ROCHESTER, N.Y. (WROC) — During a “Speak to Council” forum on Youtube, an overwhelming number of people Tuesday night asked City Council to put what will be a new Goodman Section Rochester Police substation on the chopping block, and re-invest into the community.
“I am here to compel you to vote ‘no’ on the funding of a police substation,” says Taurus Savant, City Resident.
“Council we are in the midst of the largest outcry to defund the police ever,” says Noah Koloske.
“Those funds can better serve struggling citizens with rent relief, utilities,” says Mary Hammele.
The council ultimately voted six to three to approve the station, the precise language of introductories 314 and 315 listed below:
“Int. No. 314 Bond Ordinance of the City of Rochester, New York authorizing the issuance of $12,573,000 Bonds of said City to finance a portion of the costs of the Rochester Police Department Goodman Section and Southeast Neighborhood Service Center project. Int. No. 315 Authorizing an agreement and funding for the Rochester Police Department Goodman Section and Southeast Neighborhood Service Center Project.”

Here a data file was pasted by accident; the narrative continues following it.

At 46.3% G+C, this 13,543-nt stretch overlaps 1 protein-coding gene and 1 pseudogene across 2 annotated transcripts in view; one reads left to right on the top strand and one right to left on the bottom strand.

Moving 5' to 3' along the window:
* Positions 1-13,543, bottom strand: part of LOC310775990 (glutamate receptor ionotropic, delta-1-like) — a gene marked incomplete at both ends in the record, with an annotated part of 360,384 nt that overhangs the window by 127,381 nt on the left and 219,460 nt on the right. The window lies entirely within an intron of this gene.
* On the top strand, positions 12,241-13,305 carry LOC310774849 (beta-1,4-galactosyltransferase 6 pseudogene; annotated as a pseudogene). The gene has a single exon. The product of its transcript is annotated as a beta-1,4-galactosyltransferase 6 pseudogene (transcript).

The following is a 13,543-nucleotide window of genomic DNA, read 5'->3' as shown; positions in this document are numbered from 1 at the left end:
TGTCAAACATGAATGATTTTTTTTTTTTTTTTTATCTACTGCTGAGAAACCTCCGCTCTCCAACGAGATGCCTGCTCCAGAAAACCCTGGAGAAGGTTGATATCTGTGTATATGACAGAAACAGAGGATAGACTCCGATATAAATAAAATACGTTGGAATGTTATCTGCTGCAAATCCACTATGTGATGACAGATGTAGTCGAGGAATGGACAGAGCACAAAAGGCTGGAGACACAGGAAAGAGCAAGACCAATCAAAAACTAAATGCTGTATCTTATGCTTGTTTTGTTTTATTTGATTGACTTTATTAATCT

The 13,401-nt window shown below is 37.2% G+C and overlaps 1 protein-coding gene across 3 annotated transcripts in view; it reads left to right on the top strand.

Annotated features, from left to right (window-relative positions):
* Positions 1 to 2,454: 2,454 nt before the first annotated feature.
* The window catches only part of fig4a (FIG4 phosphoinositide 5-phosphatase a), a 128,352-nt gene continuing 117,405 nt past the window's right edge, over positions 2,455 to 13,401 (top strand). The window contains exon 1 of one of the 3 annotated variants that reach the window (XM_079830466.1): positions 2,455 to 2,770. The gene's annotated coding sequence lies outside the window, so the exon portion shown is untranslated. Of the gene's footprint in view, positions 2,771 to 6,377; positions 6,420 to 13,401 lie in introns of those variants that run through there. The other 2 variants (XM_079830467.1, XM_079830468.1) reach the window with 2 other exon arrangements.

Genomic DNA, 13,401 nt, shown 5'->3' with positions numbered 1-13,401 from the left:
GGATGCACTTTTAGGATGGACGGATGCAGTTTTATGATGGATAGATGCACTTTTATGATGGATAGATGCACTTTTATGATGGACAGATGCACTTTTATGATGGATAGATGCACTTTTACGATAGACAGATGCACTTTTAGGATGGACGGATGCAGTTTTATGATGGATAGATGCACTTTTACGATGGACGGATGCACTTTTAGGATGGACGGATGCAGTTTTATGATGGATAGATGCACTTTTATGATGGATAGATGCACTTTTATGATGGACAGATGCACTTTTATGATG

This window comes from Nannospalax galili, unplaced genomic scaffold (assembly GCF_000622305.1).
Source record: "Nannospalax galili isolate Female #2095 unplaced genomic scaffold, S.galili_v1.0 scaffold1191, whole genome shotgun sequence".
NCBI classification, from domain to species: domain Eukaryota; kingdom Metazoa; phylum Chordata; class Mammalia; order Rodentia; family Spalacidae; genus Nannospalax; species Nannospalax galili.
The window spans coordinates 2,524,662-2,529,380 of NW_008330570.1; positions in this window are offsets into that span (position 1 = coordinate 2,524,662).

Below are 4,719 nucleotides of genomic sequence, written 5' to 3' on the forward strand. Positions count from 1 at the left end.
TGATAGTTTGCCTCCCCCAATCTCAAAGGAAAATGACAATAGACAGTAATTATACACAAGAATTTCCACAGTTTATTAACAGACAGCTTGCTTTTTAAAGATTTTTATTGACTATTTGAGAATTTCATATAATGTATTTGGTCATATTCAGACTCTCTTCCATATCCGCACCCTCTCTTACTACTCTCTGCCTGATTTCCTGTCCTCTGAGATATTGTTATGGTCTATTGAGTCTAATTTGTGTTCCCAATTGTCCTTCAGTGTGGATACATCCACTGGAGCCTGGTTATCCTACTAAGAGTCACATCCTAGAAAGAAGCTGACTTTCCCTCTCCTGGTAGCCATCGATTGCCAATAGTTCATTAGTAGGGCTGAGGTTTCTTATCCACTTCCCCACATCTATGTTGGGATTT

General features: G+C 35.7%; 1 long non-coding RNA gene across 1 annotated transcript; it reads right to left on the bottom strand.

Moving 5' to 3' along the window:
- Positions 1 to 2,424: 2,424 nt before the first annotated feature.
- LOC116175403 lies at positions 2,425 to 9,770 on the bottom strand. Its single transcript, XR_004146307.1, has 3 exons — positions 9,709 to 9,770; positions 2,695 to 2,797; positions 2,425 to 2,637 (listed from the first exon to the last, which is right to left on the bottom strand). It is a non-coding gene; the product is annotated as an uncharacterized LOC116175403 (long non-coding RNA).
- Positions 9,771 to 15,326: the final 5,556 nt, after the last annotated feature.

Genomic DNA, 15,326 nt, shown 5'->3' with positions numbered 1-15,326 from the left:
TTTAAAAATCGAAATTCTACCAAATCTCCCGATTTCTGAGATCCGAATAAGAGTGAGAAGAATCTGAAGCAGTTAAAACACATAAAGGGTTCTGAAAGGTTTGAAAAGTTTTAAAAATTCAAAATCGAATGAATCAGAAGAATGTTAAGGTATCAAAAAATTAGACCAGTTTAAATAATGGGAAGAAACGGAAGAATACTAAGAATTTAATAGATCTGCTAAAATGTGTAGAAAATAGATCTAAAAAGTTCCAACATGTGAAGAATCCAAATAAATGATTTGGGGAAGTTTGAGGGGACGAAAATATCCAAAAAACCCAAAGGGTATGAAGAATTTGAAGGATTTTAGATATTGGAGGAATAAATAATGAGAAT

City councilmember Mary Lupien, who lives in the Beechwood area and voted “no” on the project, talked with News 8 before the vote (Councilmembers Jacklyn Ortiz and Jose Peo also voted against the project).
“A lot of people in the community do want to see more police on the streets, building relationships, making connections, but this building wont necessarily do that,” says Lupien. “So, we need to shift resources to funding those things that prevent violent crime,” she adds.
Looking to take a more direct approach curbing the violence in the city, Mayor Lovely Warren gives the project her approval, and says the $12.5 to $16 million project has already been budgeted.
“We cannot continue to let our neighborhoods suffer. And this is a way for City Hall to make an investment in a challenged community,” says Warren.
But Lupien says she was hoping tonight for more time to reassess this facility among residents, especially now during the economy of COVID-19 pandemic, and changing attitudes towards law enforcement. “I think it’s important that we step back and really see the priorities of the neighborhood,” she says.